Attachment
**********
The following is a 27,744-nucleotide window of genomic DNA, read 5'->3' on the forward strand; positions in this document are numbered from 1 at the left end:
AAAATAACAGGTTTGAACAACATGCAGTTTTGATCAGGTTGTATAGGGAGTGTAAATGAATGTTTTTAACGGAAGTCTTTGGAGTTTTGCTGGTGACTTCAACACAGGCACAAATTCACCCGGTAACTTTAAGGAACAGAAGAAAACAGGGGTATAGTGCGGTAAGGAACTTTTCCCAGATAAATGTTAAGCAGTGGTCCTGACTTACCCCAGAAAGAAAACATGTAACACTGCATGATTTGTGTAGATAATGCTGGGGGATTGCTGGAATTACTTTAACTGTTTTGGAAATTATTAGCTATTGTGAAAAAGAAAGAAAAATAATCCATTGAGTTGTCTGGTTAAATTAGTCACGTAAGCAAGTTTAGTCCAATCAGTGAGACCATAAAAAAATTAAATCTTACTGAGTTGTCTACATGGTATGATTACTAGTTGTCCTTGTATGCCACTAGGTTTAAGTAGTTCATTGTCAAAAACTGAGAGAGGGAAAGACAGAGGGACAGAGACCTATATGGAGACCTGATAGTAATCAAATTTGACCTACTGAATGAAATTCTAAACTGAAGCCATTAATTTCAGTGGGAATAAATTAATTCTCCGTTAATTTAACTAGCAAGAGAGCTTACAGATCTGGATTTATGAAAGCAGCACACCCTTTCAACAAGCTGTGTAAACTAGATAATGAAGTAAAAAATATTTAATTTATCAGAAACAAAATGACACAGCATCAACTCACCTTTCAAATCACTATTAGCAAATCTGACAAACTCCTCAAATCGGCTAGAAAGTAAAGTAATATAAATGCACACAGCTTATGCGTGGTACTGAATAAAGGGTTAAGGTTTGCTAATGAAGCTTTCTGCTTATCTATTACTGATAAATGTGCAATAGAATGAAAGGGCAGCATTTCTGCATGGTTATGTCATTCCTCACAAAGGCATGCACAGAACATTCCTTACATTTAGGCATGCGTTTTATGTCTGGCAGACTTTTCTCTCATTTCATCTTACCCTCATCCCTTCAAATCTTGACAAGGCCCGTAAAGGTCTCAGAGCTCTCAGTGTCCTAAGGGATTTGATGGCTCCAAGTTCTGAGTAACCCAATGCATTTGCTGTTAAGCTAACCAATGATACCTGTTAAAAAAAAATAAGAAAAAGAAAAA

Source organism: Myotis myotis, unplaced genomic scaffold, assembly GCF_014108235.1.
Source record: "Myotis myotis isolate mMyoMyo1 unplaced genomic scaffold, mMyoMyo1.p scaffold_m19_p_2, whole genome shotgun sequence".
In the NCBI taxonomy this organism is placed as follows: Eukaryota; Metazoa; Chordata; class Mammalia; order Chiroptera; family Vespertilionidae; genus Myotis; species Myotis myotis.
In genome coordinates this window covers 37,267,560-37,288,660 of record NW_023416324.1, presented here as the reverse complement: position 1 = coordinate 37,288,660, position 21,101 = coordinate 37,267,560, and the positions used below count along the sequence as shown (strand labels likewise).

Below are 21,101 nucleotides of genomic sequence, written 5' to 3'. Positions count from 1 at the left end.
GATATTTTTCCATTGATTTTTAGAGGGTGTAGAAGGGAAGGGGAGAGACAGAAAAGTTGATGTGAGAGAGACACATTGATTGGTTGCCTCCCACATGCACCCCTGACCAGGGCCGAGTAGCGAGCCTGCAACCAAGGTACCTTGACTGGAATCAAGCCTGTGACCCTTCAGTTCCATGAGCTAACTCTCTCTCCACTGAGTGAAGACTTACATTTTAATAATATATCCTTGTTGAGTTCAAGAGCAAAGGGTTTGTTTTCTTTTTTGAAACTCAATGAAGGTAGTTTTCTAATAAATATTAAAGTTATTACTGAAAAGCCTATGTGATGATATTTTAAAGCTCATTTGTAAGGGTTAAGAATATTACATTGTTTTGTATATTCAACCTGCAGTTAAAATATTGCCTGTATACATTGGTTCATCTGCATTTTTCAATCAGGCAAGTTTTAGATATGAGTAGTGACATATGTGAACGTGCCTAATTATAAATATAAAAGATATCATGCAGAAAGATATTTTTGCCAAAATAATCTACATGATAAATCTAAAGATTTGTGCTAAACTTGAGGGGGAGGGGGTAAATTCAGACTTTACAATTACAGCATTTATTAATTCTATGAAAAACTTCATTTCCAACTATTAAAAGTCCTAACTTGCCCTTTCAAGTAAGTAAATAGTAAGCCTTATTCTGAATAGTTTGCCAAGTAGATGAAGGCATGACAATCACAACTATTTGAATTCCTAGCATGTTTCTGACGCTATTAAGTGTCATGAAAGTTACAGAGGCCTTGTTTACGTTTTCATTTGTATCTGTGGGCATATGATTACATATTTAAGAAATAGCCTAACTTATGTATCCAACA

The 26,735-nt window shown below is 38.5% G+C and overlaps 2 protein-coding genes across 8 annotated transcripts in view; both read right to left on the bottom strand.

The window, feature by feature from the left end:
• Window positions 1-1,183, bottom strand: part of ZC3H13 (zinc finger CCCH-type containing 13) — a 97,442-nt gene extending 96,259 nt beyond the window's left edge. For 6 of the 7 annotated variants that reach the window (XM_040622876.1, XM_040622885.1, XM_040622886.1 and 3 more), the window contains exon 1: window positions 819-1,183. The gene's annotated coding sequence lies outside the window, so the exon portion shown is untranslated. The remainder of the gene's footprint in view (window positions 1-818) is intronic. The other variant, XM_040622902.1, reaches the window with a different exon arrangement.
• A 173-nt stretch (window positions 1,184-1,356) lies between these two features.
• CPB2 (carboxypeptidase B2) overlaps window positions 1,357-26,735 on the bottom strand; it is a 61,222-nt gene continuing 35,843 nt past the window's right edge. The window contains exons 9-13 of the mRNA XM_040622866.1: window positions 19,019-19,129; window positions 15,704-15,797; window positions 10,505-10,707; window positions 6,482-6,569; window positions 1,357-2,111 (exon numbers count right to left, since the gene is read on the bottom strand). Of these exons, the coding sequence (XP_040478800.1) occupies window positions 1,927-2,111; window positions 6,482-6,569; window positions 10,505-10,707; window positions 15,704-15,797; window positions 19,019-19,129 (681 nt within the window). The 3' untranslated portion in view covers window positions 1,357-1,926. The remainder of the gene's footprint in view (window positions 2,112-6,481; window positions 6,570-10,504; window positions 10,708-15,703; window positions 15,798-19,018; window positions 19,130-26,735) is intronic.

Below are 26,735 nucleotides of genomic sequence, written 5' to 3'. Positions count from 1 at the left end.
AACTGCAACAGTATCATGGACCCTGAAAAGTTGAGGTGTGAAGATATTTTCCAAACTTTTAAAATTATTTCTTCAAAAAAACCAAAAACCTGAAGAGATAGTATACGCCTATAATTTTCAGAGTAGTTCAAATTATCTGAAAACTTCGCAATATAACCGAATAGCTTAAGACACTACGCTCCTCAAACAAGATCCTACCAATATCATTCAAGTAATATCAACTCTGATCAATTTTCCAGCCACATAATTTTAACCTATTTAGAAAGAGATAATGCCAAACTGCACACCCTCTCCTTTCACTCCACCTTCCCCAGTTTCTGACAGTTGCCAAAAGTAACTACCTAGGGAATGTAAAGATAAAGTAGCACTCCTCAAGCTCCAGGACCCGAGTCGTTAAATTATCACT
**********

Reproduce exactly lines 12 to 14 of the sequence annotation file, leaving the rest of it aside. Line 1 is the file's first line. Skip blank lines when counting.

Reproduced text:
• A 173-nt stretch (window positions 1,184-1,356) lies between these two features.
• CPB2 (carboxypeptidase B2) overlaps window positions 1,357-26,735 on the bottom strand; it is a 61,222-nt gene continuing 35,843 nt past the window's right edge. The window contains exons 9-13 of the mRNA XM_040622866.1: window positions 19,019-19,129; window positions 15,704-15,797; window positions 10,505-10,707; window positions 6,482-6,569; window positions 1,357-2,111 (exon numbers count right to left, since the gene is read on the bottom strand). Of these exons, the coding sequence (XP_040478800.1) occupies window positions 1,927-2,111; window positions 6,482-6,569; window positions 10,505-10,707; window positions 15,704-15,797; window positions 19,019-19,129 (681 nt within the window). The 3' untranslated portion in view covers window positions 1,357-1,926. The remainder of the gene's footprint in view (window positions 2,112-6,481; window positions 6,570-10,504; window positions 10,708-15,703; window positions 15,798-19,018; window positions 19,130-26,735) is intronic.

Below are 26,735 nucleotides of genomic sequence, written 5' to 3'. Positions count from 1 at the left end.